I was simultaneously filled with delight at having found a soul mate and terrified that I could add nothing to the conversation because she had stated this basic leadership skill so beautifully. My mind was doing its own little dance to reorganize my speech.

Then Nina launched into the second half of her speech and I entered the even worse nightmare where you see yourself naked on stage. She was poetically discussing the power of sharing stories. My ninth power tool, the one I had built the entire second half of my speech around, is “Tell your story.”

How was it that a woman I had never met before that day was giving the speech I had written?

Here’s what I think: the congruence of our two stories, Nina’s and mine, is a reflection of something that is happening in the United States, and even globally.

This is women’s moment. At least one woman has shattered almost every glass ceiling, and doors are cracked enough to get through them. We’re better educated than men, vote in greater percentages, and this year became half the U.S. workforce. Feminism—along with reproductive technologies that give women choices to separate biology from destiny—has changed the culture so profoundly that young women grow up believing they can be anything they want to be and young men assume that young women will follow their own paths.

Studies from the World Bank, McKinsey and Co. and elsewhere show that more women around the decision table result in better decisions in politics and business. Maria Shriver declared this a Women’s Nation, Nicholas Kristof and Sheryl WuDunn say the moral imperative of the 21st century is the empowerment of women, marketers know we buy 85 percent of all consumer goods and make their pitches accordingly. Women have the very leadership skills the world needs right now. It’s women’s moment in so many ways, but do we know it yet? That’s where the work is yet to be done.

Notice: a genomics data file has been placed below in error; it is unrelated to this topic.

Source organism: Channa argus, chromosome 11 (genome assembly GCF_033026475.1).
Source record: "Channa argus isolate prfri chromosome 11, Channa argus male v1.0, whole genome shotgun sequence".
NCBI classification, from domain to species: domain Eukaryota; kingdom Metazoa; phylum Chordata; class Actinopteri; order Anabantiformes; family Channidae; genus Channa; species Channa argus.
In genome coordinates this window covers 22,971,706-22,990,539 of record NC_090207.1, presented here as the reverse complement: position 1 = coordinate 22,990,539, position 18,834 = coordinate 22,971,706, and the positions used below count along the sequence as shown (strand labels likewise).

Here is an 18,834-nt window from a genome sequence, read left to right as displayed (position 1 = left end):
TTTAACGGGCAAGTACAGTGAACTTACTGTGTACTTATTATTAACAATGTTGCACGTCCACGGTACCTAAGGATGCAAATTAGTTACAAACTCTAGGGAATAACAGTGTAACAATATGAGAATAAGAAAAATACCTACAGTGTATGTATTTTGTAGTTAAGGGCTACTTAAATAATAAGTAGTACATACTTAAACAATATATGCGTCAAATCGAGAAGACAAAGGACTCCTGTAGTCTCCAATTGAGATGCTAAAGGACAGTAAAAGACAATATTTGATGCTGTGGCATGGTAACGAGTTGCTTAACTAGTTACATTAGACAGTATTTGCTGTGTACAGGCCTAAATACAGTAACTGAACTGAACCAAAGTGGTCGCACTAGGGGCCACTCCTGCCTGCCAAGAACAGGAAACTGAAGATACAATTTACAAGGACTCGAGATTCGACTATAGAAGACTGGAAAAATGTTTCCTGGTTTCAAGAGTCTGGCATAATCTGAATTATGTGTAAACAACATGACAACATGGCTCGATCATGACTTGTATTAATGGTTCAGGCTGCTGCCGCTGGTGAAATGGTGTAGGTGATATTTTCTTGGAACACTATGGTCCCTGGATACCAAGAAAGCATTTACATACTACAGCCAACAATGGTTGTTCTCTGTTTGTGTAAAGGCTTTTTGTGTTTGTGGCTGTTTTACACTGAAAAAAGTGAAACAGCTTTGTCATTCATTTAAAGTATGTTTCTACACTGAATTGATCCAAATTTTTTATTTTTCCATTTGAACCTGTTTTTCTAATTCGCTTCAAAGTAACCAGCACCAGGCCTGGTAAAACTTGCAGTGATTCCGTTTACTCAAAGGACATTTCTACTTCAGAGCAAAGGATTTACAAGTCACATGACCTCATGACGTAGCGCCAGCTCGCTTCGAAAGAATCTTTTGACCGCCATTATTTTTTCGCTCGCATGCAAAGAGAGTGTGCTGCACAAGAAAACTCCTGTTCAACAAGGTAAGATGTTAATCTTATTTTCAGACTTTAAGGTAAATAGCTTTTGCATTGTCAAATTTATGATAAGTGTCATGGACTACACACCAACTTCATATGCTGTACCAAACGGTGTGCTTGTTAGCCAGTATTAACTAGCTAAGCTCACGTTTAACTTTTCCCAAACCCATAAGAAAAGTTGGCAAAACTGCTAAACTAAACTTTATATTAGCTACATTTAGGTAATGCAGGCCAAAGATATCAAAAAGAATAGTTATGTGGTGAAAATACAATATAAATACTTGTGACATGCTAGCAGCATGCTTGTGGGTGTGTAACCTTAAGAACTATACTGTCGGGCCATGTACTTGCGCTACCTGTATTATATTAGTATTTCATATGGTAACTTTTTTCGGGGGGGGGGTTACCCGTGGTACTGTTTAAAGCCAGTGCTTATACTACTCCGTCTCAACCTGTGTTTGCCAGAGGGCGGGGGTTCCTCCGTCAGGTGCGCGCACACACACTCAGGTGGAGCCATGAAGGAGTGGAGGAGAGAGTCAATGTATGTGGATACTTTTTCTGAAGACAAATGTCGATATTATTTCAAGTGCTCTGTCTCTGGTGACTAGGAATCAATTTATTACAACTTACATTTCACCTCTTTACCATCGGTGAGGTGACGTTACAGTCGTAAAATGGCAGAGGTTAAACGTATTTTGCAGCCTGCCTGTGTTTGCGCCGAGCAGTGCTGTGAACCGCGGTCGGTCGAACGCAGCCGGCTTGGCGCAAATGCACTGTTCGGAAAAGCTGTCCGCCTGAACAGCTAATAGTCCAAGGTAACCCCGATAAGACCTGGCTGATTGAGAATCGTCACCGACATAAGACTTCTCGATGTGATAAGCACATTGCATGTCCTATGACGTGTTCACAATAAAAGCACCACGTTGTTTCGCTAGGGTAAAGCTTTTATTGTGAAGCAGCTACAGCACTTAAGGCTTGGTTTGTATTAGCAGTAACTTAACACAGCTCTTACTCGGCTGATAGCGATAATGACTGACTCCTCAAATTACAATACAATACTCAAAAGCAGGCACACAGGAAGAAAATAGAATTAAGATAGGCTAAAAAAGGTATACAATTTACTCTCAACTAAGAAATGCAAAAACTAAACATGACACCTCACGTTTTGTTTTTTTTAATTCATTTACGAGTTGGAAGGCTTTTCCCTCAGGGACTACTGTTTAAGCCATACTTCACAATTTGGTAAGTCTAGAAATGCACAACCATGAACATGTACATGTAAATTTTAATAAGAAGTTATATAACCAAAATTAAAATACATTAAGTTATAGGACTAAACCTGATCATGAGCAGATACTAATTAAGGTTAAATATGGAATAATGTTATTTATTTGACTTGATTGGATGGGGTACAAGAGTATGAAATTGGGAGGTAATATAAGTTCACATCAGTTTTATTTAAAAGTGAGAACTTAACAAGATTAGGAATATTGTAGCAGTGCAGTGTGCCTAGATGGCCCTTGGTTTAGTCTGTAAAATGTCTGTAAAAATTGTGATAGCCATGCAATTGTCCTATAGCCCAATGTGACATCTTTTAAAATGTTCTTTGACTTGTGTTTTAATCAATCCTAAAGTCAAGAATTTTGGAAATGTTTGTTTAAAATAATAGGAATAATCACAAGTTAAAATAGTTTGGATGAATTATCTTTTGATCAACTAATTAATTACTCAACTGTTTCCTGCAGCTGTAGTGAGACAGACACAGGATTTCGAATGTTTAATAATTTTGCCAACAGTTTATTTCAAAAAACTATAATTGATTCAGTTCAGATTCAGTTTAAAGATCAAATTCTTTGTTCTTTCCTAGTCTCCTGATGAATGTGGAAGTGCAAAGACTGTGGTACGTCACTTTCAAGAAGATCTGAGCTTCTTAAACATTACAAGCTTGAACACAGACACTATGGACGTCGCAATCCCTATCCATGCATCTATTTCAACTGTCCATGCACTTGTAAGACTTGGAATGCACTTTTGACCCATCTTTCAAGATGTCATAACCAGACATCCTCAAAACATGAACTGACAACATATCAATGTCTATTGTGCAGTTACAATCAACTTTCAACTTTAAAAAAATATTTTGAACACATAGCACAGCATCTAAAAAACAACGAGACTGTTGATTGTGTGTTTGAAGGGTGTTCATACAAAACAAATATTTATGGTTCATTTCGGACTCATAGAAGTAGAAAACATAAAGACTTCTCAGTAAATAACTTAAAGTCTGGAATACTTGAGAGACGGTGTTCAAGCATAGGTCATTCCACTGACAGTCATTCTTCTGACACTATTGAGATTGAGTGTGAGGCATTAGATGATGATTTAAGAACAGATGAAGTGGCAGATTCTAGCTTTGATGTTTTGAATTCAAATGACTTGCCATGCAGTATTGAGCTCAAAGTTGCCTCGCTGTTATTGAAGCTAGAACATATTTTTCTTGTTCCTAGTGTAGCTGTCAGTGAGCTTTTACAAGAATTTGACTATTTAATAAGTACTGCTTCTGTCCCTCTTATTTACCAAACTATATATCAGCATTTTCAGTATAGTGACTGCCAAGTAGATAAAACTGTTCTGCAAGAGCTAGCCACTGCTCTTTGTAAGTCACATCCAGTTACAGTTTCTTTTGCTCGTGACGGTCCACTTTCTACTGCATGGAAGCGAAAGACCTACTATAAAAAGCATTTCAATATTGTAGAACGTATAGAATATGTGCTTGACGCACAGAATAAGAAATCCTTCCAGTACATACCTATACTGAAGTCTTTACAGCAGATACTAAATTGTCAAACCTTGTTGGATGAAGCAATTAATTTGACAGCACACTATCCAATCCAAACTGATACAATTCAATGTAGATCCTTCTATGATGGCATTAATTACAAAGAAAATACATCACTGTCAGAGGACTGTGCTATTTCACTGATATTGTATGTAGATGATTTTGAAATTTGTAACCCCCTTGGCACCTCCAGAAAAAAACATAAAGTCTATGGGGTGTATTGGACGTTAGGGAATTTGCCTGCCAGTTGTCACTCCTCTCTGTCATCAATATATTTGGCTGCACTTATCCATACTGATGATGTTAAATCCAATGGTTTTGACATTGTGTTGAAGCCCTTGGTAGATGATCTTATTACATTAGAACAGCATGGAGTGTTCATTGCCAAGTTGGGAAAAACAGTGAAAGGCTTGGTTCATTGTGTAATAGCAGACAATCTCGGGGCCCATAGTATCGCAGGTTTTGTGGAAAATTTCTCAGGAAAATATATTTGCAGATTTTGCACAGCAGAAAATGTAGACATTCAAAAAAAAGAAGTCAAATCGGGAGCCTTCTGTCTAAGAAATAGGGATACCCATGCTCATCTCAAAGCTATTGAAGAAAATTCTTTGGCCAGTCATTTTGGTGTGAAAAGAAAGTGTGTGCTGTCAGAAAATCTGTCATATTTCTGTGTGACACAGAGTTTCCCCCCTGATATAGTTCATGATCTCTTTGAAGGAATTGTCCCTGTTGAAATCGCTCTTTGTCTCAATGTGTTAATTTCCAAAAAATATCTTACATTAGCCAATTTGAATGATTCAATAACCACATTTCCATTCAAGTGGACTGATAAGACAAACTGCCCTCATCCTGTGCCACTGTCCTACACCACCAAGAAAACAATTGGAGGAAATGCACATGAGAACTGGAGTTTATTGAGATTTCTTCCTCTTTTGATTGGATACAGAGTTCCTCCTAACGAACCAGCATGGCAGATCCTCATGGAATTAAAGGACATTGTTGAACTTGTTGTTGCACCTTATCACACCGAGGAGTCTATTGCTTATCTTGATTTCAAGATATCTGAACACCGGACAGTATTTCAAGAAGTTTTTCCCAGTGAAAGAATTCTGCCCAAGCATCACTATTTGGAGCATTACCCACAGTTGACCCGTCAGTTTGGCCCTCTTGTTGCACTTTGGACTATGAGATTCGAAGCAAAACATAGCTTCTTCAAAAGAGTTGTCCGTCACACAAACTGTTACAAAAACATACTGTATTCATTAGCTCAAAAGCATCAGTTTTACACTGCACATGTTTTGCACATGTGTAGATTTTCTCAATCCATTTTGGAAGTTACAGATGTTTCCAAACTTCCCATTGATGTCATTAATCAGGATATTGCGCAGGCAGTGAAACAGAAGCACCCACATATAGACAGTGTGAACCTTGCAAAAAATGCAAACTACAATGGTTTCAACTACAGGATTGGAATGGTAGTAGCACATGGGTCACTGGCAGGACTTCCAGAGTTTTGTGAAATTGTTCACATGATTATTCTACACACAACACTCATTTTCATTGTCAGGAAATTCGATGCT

The power of the platform women now have, like all power when redefined as the power to, or through or with, is infinite—not a zero sum game like power over, in which if I take a slice of the pie there’s less for you. Shifting our definition of power from power over to power to enables us to move from a culture of oppression to a culture of positive intention to do good things in the world. Power over is passé; power to is the next iteration of leadership. Power over is from Mars; power to is from Venus.

So what did I do? I told the truth: Nina gave my speech so now we’re going to take it to the next level and put those power tools to practical action.

Gloria Feldt is the author of No Excuses: 9 Ways Women Can Change How We Think About Power. Buy the book here. Engage Gloria for a Speech or Workshop. Tweet @GloriaFeldt and connect on Facebook, LinkedIn, and Google+ Gloria is the co-founder (with Amy Litzenberger) of Take the Lead, a new initiative to prepare and propel women to leadership parity by 2025. Find them @takeleadwomen and on Facebook.